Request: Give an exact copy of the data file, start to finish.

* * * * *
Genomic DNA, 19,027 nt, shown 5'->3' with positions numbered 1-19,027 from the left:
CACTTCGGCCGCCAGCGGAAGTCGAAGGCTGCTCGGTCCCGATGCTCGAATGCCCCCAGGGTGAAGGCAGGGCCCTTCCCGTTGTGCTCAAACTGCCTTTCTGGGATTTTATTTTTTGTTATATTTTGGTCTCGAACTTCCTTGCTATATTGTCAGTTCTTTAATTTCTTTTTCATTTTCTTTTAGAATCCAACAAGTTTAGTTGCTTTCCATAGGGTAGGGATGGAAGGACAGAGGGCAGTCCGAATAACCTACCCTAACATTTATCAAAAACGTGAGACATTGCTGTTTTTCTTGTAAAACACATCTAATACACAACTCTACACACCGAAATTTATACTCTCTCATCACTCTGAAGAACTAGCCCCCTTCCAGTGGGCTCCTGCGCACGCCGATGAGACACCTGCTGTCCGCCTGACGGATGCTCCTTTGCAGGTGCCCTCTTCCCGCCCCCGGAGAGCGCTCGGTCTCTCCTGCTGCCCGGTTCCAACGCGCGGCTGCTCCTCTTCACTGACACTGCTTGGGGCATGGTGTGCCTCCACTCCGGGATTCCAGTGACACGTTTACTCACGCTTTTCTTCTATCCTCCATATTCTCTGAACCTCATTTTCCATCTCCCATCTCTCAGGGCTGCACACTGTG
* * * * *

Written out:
Genomic DNA, 19,027 nt, shown 5'->3' with positions numbered 1-19,027 from the left:
CACTTCGGCCGCCAGCGGAAGTCGAAGGCTGCTCGGTCCCGATGCTCGAATGCCCCCAGGGTGAAGGCAGGGCCCTTCCCGTTGTGCTCAAACTGCCTTTCTGGGATTTTATTTTTTGTTATATTTTGGTCTCGAACTTCCTTGCTATATTGTCAGTTCTTTAATTTCTTTTTCATTTTCTTTTAGAATCCAACAAGTTTAGTTGCTTTCCATAGGGTAGGGATGGAAGGACAGAGGGCAGTCCGAATAACCTACCCTAACATTTATCAAAAACGTGAGACATTGCTGTTTTTCTTGTAAAACACATCTAATACACAACTCTACACACCGAAATTTATACTCTCTCATCACTCTGAAGAACTAGCCCCCTTCCAGTGGGCTCCTGCGCACGCCGATGAGACACCTGCTGTCCGCCTGACGGATGCTCCTTTGCAGGTGCCCTCTTCCCGCCCCCGGAGAGCGCTCGGTCTCTCCTGCTGCCCGGTTCCAACGCGCGGCTGCTCCTCTTCACTGACACTGCTTGGGGCATGGTGTGCCTCCACTCCGGGATTCCAGTGACACGTTTACTCACGCTTTTCTTCTATCCTCCATATTCTCTGAACCTCATTTTCCATCTCCCATCTCTCAGGGCTGCACACTGTG